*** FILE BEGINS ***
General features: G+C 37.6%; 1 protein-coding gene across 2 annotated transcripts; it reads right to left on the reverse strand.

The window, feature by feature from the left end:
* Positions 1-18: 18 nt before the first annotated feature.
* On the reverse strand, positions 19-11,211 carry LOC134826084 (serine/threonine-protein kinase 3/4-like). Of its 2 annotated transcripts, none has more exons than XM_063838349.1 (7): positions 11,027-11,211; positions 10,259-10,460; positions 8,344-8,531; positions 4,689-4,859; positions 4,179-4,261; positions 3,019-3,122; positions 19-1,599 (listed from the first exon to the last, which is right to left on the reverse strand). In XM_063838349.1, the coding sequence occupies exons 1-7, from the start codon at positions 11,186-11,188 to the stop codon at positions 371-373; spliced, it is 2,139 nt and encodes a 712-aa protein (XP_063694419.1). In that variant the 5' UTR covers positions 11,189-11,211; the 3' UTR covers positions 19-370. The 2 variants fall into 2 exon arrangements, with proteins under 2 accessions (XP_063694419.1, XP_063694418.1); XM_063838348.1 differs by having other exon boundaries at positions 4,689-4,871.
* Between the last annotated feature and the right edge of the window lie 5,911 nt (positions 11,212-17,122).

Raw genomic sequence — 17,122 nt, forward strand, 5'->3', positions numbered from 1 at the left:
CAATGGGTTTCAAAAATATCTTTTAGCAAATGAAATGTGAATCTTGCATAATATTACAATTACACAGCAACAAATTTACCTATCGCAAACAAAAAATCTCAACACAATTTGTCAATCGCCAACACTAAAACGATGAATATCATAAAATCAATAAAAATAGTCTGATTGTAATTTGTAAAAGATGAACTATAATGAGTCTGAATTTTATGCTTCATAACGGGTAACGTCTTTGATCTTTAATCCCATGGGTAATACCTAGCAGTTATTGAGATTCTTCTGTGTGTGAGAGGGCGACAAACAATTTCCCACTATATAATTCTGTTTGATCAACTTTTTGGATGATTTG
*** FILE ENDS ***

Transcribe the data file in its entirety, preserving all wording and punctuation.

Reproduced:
General features: G+C 37.6%; 1 protein-coding gene across 2 annotated transcripts; it reads right to left on the reverse strand.

The window, feature by feature from the left end:
* Positions 1-18: 18 nt before the first annotated feature.
* On the reverse strand, positions 19-11,211 carry LOC134826084 (serine/threonine-protein kinase 3/4-like). Of its 2 annotated transcripts, none has more exons than XM_063838349.1 (7): positions 11,027-11,211; positions 10,259-10,460; positions 8,344-8,531; positions 4,689-4,859; positions 4,179-4,261; positions 3,019-3,122; positions 19-1,599 (listed from the first exon to the last, which is right to left on the reverse strand). In XM_063838349.1, the coding sequence occupies exons 1-7, from the start codon at positions 11,186-11,188 to the stop codon at positions 371-373; spliced, it is 2,139 nt and encodes a 712-aa protein (XP_063694419.1). In that variant the 5' UTR covers positions 11,189-11,211; the 3' UTR covers positions 19-370. The 2 variants fall into 2 exon arrangements, with proteins under 2 accessions (XP_063694419.1, XP_063694418.1); XM_063838348.1 differs by having other exon boundaries at positions 4,689-4,871.
* Between the last annotated feature and the right edge of the window lie 5,911 nt (positions 11,212-17,122).

Raw genomic sequence — 17,122 nt, forward strand, 5'->3', positions numbered from 1 at the left:
CAATGGGTTTCAAAAATATCTTTTAGCAAATGAAATGTGAATCTTGCATAATATTACAATTACACAGCAACAAATTTACCTATCGCAAACAAAAAATCTCAACACAATTTGTCAATCGCCAACACTAAAACGATGAATATCATAAAATCAATAAAAATAGTCTGATTGTAATTTGTAAAAGATGAACTATAATGAGTCTGAATTTTATGCTTCATAACGGGTAACGTCTTTGATCTTTAATCCCATGGGTAATACCTAGCAGTTATTGAGATTCTTCTGTGTGTGAGAGGGCGACAAACAATTTCCCACTATATAATTCTGTTTGATCAACTTTTTGGATGATTTG